Foreign investment legislation was passed in 1986. The Foreign Investment Commission (FIC) grants licenses on a case-by-case basis. Investments over US $171,790 must also be approved by the Cabinet. Performance criteria regarding employment, training and production are often set. Certain local industries are closed to foreign investment including pig farming, poultry farming, millionaire salad exportation, domestic interisland shipping, and wholesaling. Endangered species are protected. Fisheries and the agricultural sector are not closed, but are subject to restrictions.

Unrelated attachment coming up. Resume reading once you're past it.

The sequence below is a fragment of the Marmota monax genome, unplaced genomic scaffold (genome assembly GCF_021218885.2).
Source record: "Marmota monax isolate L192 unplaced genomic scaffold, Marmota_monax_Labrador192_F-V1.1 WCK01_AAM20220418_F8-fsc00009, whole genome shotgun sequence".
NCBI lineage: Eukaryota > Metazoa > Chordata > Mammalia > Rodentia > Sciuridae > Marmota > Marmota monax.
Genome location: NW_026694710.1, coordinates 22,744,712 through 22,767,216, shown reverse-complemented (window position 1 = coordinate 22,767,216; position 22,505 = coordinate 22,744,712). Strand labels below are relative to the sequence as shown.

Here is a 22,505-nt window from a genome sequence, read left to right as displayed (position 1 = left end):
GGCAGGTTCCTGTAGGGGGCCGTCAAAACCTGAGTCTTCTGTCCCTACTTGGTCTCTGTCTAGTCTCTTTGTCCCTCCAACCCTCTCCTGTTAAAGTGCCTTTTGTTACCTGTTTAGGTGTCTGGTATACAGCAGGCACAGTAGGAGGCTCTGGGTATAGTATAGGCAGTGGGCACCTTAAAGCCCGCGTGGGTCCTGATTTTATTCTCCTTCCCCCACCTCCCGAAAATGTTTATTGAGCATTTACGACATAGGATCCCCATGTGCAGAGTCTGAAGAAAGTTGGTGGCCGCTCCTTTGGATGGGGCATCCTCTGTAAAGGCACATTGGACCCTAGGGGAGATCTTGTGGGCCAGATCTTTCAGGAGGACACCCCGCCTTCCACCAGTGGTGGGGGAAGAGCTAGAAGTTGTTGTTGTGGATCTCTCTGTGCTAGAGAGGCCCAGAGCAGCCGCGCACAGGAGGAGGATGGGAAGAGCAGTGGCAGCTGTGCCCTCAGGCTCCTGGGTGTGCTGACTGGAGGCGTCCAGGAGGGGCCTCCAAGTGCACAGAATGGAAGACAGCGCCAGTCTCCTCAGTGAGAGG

There has been little appreciable investment in recent years. Government statistics show a total of 21 approved foreign investments from 1995 to September 1997, whereas there had only been five approved foreign investments the previous three years. In 2001, foreign direct investment (FDI) was a negative US $426,000 and portfolio investment was a negative US $5.7 million. Portfolio investment flows have been persistently negative, reaching a peak outflow of US $17.7 million in 1992. The main sectors for investment have been tourist-related activities, shipping, fishing ventures, and the processing and export of fish. The main sources of investments have been the US, Japan, the UK, Australia, and New Zealand.